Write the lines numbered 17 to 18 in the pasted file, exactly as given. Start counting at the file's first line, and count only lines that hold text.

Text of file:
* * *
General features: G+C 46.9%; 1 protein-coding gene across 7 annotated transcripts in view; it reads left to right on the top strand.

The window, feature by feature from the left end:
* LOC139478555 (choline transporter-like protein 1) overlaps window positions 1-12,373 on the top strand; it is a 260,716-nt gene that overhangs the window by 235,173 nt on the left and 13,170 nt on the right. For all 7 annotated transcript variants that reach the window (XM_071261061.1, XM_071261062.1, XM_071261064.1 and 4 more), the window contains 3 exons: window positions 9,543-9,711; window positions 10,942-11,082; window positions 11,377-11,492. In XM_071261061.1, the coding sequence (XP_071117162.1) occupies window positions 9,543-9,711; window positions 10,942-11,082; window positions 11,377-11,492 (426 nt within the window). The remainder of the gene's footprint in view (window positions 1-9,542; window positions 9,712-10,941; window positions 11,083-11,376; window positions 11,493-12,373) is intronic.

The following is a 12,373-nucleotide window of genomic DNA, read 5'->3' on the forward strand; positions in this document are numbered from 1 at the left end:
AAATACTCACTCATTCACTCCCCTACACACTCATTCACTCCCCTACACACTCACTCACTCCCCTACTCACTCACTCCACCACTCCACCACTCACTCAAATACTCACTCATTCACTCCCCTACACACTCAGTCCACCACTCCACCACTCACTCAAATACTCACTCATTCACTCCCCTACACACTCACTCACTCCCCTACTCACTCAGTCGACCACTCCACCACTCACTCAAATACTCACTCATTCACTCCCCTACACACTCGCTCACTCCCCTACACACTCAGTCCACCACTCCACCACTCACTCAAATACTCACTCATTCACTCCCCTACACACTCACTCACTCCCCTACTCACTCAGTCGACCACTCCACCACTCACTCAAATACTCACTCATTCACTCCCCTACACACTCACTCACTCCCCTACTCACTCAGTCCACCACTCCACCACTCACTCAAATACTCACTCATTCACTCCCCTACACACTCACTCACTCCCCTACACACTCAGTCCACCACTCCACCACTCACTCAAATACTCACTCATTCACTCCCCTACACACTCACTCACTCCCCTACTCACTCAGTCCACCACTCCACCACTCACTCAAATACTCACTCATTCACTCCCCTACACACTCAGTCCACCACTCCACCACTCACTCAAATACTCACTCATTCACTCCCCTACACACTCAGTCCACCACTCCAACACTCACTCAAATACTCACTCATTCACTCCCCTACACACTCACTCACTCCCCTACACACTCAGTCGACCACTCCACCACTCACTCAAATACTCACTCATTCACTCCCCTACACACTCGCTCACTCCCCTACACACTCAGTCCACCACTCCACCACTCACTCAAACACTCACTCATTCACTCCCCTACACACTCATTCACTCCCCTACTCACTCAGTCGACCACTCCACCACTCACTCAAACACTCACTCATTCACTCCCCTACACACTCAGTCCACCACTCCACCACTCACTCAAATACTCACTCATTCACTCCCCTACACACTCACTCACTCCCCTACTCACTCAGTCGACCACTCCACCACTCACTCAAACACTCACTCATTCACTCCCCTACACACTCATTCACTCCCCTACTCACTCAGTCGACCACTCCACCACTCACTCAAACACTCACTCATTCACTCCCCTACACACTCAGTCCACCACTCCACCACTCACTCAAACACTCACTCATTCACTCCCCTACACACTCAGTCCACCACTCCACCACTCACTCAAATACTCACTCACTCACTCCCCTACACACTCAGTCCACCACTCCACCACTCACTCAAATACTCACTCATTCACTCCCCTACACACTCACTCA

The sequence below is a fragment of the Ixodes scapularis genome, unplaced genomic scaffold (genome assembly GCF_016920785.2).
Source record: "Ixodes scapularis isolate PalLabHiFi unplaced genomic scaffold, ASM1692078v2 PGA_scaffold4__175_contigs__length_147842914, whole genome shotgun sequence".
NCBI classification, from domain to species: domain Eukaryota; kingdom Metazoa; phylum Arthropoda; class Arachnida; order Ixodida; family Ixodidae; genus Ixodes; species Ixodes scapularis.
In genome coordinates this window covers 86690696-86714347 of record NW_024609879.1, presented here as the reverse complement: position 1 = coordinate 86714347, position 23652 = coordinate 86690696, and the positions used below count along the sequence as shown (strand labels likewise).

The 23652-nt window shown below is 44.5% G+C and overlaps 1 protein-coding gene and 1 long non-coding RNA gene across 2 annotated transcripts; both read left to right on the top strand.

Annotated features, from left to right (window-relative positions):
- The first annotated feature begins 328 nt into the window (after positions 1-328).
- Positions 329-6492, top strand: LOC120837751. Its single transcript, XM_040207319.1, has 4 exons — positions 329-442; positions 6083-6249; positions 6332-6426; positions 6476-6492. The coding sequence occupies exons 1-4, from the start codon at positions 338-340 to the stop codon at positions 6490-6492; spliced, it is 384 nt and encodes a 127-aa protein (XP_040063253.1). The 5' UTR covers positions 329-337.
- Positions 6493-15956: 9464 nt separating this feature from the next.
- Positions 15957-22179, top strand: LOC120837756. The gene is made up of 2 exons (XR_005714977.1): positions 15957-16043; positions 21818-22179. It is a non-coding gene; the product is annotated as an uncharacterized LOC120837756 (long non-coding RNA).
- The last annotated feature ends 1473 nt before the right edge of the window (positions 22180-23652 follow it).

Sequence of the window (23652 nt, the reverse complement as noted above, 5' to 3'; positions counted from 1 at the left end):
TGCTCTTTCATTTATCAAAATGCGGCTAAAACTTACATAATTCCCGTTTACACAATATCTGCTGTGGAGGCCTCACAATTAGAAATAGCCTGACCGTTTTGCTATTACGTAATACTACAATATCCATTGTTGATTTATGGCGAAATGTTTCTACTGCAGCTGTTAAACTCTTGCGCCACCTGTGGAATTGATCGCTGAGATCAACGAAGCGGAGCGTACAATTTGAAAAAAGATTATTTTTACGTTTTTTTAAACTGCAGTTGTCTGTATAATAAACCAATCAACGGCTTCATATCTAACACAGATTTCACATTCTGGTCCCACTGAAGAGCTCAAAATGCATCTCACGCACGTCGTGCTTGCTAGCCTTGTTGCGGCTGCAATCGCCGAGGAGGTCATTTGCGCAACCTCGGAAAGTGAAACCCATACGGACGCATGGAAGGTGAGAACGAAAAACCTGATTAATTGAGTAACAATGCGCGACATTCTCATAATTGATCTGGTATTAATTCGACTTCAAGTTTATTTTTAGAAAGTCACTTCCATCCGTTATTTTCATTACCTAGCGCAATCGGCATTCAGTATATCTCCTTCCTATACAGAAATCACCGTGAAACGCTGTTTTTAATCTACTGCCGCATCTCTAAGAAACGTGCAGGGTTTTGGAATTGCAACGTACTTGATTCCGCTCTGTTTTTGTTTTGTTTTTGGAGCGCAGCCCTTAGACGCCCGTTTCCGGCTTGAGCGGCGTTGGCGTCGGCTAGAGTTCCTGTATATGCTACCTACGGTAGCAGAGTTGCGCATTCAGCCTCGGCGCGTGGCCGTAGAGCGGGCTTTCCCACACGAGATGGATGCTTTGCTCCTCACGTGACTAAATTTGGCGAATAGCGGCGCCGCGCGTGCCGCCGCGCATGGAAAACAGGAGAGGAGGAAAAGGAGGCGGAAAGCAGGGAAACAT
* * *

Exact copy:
Sequence of the window (23652 nt, the reverse complement as noted above, 5' to 3'; positions counted from 1 at the left end):
TGCTCTTTCATTTATCAAAATGCGGCTAAAACTTACATAATTCCCGTTTACACAATATCTGCTGTGGAGGCCTCACAATTAGAAATAGCCTGACCGTTTTGCTATTACGTAATACTACAATATCCATTGTTGATTTATGGCGAAATGTTTCTACTGCAGCTGTTAAACTCTTGCGCCACCTGTGGAATTGATCGCTGAGATCAACGAAGCGGAGCGTACAATTTGAAAAAAGATTATTTTTACGTTTTTTTAAACTGCAGTTGTCTGTATAATAAACCAATCAACGGCTTCATATCTAACACAGATTTCACATTCTGGTCCCACTGAAGAGCTCAAAATGCATCTCACGCACGTCGTGCTTGCTAGCCTTGTTGCGGCTGCAATCGCCGAGGAGGTCATTTGCGCAACCTCGGAAAGTGAAACCCATACGGACGCATGGAAGGTGAGAACGAAAAACCTGATTAATTGAGTAACAATGCGCGACATTCTCATAATTGATCTGGTATTAATTCGACTTCAAGTTTATTTTTAGAAAGTCACTTCCATCCGTTATTTTCATTACCTAGCGCAATCGGCATTCAGTATATCTCCTTCCTATACAGAAATCACCGTGAAACGCTGTTTTTAATCTACTGCCGCATCTCTAAGAAACGTGCAGGGTTTTGGAATTGCAACGTACTTGATTCCGCTCTGTTTTTGTTTTGTTTTTGGAGCGCAGCCCTTAGACGCCCGTTTCCGGCTTGAGCGGCGTTGGCGTCGGCTAGAGTTCCTGTATATGCTACCTACGGTAGCAGAGTTGCGCATTCAGCCTCGGCGCGTGGCCGTAGAGCGGGCTTTCCCACACGAGATGGATGCTTTGCTCCTCACGTGACTAAATTTGGCGAATAGCGGCGCCGCGCGTGCCGCCGCGCATGGAAAACAGGAGAGGAGGAAAAGGAGGCGGAAAGCAGGGAAACAT